I attended this session to feed my home/consumer devices and automation obsession, and came away with even more information than I dreamt.

Out takes:

  • The XMPP protocol is hella useful here
  • Need to expose location information to users so THEY can find an application for it which they find useful
  • The value of different types of data changes over time (there’s a graph of this I could insert)
  • Caution required to not overload users with information. Context sensitive notifications
  • Being able to connect disparate data sources which pertain to similar information would extend the functionality able to be offered (example of different types of weather stations, aggregating their ‘Raining/Not Raining” information)

Things to check out:
Pachube – “a service that enables you to connect, tag and share real time sensor data from objects, devices, buildings and environments around the world”

4 Million Leaders
Tim (in his usual enthusiastic manner) tells us about his latest project (conceived, built AND launched in 10 days) ThinkSmall a “free, open community aimed at finding solutions to issues that face New Zealand”

Out takes:

  • New Zealand is disproportionately able to effect massive change of it’s own environments
    We sit alongside 200 or so other ‘small’ nations, dwarfed by the two or three huge nations
    Sign up to ThinkSmall and get involved, you will be held to account for your calls to action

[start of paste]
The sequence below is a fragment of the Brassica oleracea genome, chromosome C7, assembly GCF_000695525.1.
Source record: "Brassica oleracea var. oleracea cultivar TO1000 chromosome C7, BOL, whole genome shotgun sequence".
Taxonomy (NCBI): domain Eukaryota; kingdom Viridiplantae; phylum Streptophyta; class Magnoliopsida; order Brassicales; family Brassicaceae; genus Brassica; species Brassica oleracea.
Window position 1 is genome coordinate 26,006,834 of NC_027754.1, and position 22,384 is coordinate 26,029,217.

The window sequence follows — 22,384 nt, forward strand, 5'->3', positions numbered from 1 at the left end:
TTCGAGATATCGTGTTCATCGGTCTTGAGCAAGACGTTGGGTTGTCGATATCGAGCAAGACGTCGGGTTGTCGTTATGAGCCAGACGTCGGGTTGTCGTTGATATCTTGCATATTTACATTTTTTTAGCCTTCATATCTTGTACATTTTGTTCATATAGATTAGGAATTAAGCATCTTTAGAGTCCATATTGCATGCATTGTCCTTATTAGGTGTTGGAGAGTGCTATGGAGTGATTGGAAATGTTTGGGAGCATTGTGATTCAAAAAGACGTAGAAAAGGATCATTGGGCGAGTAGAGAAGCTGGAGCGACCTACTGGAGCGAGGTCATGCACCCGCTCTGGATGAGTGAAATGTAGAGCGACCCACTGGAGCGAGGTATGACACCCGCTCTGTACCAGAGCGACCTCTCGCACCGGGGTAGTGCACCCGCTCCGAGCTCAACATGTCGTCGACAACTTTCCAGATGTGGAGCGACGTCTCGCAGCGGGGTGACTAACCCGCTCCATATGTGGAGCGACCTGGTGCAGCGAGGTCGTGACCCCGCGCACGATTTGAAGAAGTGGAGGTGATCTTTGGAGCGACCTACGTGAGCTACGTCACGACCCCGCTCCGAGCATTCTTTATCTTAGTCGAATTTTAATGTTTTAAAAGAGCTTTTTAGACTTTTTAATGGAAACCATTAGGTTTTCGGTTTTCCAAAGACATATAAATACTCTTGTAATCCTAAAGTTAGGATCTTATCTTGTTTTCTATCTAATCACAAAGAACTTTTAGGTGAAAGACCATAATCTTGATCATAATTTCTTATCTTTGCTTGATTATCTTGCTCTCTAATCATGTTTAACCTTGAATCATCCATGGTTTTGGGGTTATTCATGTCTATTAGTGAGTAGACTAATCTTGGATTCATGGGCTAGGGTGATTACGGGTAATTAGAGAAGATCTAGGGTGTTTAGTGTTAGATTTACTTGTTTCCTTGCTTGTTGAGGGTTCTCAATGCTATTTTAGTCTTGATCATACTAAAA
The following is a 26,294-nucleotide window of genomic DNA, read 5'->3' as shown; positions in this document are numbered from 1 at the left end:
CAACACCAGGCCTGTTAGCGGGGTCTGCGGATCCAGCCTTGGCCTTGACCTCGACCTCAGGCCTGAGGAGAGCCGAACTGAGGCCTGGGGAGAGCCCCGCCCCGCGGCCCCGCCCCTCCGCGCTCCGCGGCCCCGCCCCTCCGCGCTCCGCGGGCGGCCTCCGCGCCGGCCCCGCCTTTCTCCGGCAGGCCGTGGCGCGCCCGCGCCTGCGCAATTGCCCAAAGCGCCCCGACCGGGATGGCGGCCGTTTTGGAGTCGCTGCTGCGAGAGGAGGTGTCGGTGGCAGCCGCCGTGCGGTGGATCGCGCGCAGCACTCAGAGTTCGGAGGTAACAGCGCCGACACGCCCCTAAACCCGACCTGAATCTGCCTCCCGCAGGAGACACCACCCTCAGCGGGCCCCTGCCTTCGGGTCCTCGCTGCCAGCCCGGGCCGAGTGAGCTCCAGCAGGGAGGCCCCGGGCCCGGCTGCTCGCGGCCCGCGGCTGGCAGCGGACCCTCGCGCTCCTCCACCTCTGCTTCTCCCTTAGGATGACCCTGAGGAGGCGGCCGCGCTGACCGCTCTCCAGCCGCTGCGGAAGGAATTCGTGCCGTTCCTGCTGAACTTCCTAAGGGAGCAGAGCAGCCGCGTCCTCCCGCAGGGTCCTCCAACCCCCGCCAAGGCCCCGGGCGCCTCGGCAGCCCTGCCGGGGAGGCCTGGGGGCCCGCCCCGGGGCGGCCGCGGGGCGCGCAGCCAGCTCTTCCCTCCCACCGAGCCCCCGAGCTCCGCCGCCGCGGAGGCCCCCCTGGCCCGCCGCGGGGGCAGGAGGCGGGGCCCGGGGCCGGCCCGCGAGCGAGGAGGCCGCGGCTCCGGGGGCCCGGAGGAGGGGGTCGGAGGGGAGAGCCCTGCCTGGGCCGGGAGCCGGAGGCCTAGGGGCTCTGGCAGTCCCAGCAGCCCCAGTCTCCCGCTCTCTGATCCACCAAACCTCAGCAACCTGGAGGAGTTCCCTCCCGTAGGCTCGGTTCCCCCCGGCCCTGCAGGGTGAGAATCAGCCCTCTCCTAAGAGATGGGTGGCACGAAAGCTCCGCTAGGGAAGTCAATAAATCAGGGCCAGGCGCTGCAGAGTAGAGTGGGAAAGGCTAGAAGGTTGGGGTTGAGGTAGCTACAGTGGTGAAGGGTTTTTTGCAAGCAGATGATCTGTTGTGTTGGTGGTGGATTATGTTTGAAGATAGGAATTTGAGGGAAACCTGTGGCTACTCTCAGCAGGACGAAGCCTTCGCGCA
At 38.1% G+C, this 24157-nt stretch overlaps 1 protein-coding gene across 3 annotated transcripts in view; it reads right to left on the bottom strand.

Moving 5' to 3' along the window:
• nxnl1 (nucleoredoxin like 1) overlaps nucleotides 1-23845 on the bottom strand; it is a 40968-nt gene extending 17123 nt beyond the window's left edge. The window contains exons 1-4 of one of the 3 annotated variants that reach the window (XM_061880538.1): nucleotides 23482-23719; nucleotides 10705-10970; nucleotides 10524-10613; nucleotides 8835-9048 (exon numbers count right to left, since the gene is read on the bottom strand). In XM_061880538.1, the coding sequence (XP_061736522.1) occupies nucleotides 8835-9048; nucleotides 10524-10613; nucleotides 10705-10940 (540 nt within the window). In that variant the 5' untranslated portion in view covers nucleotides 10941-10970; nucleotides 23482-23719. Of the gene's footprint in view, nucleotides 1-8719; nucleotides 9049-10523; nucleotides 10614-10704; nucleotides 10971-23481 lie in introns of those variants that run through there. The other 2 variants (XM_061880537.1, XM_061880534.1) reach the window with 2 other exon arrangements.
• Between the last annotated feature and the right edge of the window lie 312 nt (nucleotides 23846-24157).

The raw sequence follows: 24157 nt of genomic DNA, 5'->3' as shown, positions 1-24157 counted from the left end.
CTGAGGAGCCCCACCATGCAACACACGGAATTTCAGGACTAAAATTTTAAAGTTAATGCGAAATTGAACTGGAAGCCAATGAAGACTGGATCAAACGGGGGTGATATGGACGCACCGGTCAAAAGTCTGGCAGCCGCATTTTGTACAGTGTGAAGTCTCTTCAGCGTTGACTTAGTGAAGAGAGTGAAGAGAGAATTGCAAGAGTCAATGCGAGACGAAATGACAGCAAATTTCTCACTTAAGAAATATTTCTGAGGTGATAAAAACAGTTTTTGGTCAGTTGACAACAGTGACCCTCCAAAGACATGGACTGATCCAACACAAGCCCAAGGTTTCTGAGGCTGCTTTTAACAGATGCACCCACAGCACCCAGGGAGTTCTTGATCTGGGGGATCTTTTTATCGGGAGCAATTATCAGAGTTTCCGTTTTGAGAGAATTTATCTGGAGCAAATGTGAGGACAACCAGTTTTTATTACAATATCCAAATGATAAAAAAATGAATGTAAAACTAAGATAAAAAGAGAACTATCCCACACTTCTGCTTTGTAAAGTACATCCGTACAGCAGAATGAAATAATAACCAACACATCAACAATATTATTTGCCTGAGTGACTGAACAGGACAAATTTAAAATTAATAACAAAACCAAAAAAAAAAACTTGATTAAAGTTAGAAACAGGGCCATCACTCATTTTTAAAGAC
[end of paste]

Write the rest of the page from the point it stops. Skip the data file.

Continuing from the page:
Things to check out:

Broadband, a simple word and HUGE subject

Out takes:

  • Much angry shouting
  • Difficulty expressing what was desired in terms of services (fast and “[insert a big number]” is not a service)
  • People using an asynchronous technology to upload vast amounts of data have problems (they should like VDSL when it launches?)
  • General agreement that there needs to be a more collaborative approach to providing bandwidth appropriate to desired services to the people


This was a session that I led, based around a growing interest in how we as technologists, can help our kids schools and teachers. We had over 30 of the Foo attendees interested in this session and, while I can’t discuss the exact nature of the outcomes due to FrieNDA, there were some generic truths and a call to action which a number of us will take away from the weekend.

Out takes:

  • Teachers spend an inordinate amount of their non-class time in administrative duties.
  • Extra curricular and professional development also take up a lot of a typical teachers time.
  • There are a huge number of things that we as parents with wide range skills can do to assist the teachers and their schools.